Tomorrow (March 22) Stephen Sondheim turns 85 — and Andrew Lloyd Webber turns 67.
It’s one of musical theatre’s great coincidences that the two giants of musical theatre of the second half to the last century share the same birthday.
They’re also both irrepressibly active still. Sondheim recently told The Times in an interview that he’s in the midst of writing All Together Now with playwright David Ives, based on two Luis Buñuel films, The Discreet Charm of the Bourgeoisie and The Exterminating Angel, and said it’s “coming along slowly. If I’m lucky I’ll finish it. I don’t see it as my final piece, but there can’t be that many left. It takes a long time to write them.”
In the same interview, he also addressed the long-gossiped about subject of a sex dungeon in the basement of his Manhattan home:
There is no basis of truth in it whatsoever. It bothers me. What it represents is people trying to put me down and trash me. It’s like saying, ‘So and so’s a drunk’, ‘Who does he think he is?’ If you go downstairs there’s a washing machine and a boiler. There’s one great thing down there and that’s a cedar closet with all my original manuscripts in it.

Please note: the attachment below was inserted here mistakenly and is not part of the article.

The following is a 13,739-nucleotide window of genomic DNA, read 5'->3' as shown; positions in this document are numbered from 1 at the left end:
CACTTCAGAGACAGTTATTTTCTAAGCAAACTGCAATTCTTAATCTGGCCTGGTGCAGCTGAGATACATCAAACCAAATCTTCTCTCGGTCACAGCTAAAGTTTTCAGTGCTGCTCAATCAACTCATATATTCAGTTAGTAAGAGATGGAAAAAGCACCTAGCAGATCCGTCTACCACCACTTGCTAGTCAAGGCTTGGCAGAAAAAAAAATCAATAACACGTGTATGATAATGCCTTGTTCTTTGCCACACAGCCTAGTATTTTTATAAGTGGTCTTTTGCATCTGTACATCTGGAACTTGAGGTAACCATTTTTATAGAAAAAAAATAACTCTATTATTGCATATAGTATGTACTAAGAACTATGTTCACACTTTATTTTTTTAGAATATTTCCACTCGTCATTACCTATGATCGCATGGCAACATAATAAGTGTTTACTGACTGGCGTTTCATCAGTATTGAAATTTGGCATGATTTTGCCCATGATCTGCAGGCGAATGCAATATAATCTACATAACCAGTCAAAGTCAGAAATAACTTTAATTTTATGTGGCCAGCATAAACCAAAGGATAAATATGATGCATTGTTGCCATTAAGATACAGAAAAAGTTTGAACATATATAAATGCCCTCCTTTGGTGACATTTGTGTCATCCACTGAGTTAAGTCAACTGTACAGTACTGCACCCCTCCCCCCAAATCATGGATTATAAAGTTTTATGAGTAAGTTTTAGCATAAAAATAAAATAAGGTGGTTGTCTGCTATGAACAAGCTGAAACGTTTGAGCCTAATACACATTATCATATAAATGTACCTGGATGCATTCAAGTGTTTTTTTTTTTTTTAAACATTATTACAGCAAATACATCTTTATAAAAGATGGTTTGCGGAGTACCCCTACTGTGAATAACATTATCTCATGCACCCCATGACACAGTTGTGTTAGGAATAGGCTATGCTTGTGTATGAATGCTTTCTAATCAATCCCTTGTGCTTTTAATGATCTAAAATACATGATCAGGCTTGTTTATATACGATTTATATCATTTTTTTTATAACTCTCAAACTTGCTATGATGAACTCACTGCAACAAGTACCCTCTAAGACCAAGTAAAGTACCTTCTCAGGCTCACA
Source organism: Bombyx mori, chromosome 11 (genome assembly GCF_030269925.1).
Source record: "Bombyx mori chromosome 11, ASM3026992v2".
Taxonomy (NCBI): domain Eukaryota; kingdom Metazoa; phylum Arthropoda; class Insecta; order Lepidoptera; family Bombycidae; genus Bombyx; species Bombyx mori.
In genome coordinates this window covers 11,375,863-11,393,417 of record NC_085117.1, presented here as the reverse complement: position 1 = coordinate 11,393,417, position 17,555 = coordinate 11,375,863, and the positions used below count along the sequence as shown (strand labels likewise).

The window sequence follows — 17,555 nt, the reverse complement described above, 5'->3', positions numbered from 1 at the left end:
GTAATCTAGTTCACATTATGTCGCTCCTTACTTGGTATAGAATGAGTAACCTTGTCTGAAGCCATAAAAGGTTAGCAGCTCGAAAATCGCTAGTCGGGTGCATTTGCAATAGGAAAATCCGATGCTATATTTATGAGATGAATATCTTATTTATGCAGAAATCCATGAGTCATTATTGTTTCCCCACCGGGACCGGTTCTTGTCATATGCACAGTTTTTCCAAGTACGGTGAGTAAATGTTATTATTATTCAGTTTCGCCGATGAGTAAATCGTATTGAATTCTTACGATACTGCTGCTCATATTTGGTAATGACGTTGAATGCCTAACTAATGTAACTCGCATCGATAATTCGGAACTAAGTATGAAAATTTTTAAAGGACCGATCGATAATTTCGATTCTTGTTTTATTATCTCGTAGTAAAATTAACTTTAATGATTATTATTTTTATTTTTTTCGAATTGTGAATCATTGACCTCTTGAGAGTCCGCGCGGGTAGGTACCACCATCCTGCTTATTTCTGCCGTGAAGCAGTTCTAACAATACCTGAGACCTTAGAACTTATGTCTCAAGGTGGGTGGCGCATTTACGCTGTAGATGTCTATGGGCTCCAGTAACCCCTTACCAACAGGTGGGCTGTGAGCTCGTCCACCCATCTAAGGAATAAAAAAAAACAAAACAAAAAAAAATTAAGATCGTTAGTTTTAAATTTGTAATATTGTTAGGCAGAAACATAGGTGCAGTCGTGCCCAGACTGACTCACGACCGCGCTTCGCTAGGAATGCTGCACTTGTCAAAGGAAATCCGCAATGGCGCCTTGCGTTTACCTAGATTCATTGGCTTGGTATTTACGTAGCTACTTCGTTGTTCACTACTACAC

And today I’m of to see the “pie shop” Sweeney Todd again, transposed from Tooting to Shaftesbury Avenue; and on Tuesday week (March 30), I’ll also be at the opening of another production of the show at the London Coliseum, inaugurating ENO’s new partnership with Grade/Linnit to bring musicals there, with an all-star cast that’s led by Bryn Terfel (reprising a role he’s previously played in London at the Royal Festival Hall) and Emma Thompson and also featuring the welcome return to London of three-time Olivier winner Philip Quast, who’s been living back in his native Australia for the last few years. (Phil will be appearing not once but twice in London this year; in June, he returns in Sydney Theatre Company’s production of Waiting for Godot to the Barbican).
Meanwhile Lloyd Webber is readying his next musical School of Rock, which will premiere on Broadway in December — the first of his shows since Jesus Christ Superstar to open there ahead of the West End (Whistle Down the Wind was also supposed to open on Broadway before coming to London, but its first production was aborted after a Washington DC try-out and a different production opened in London instead).
I’ve never seen the 2003 Richard Linklater film on which School of Rock is based, but the title worries me a little: I absent-mindedly just typed Rock of Ages into google when I was looking up the show. The comparison doesn’t bear thinking about…..